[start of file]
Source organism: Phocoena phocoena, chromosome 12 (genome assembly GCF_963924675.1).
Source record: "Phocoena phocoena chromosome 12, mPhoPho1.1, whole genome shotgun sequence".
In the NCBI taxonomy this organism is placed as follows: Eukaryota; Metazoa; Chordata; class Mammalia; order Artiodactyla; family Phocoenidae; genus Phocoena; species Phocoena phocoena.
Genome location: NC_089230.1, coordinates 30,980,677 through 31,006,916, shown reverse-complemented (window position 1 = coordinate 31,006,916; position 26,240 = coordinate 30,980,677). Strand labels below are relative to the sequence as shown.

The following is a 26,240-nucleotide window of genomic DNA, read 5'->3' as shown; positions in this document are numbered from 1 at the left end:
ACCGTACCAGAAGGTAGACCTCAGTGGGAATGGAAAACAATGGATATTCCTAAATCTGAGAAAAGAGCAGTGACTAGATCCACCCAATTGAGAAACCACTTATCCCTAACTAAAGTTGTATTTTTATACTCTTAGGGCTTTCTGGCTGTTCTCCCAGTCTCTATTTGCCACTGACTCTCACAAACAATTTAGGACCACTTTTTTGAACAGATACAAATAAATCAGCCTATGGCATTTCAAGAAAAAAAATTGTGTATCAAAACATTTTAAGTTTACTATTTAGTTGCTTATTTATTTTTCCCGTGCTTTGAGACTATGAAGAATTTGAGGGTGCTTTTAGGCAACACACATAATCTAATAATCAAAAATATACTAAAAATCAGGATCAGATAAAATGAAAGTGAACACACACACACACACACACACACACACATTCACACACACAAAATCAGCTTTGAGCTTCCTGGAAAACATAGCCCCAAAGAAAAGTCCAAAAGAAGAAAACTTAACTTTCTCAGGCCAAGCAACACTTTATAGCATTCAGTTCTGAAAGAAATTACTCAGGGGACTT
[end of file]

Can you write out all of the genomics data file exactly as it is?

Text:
Source organism: Phocoena phocoena, chromosome 12 (genome assembly GCF_963924675.1).
Source record: "Phocoena phocoena chromosome 12, mPhoPho1.1, whole genome shotgun sequence".
In the NCBI taxonomy this organism is placed as follows: Eukaryota; Metazoa; Chordata; class Mammalia; order Artiodactyla; family Phocoenidae; genus Phocoena; species Phocoena phocoena.
Genome location: NC_089230.1, coordinates 30,980,677 through 31,006,916, shown reverse-complemented (window position 1 = coordinate 31,006,916; position 26,240 = coordinate 30,980,677). Strand labels below are relative to the sequence as shown.

The following is a 26,240-nucleotide window of genomic DNA, read 5'->3' as shown; positions in this document are numbered from 1 at the left end:
ACCGTACCAGAAGGTAGACCTCAGTGGGAATGGAAAACAATGGATATTCCTAAATCTGAGAAAAGAGCAGTGACTAGATCCACCCAATTGAGAAACCACTTATCCCTAACTAAAGTTGTATTTTTATACTCTTAGGGCTTTCTGGCTGTTCTCCCAGTCTCTATTTGCCACTGACTCTCACAAACAATTTAGGACCACTTTTTTGAACAGATACAAATAAATCAGCCTATGGCATTTCAAGAAAAAAAATTGTGTATCAAAACATTTTAAGTTTACTATTTAGTTGCTTATTTATTTTTCCCGTGCTTTGAGACTATGAAGAATTTGAGGGTGCTTTTAGGCAACACACATAATCTAATAATCAAAAATATACTAAAAATCAGGATCAGATAAAATGAAAGTGAACACACACACACACACACACACACACACATTCACACACACAAAATCAGCTTTGAGCTTCCTGGAAAACATAGCCCCAAAGAAAAGTCCAAAAGAAGAAAACTTAACTTTCTCAGGCCAAGCAACACTTTATAGCATTCAGTTCTGAAAGAAATTACTCAGGGGACTT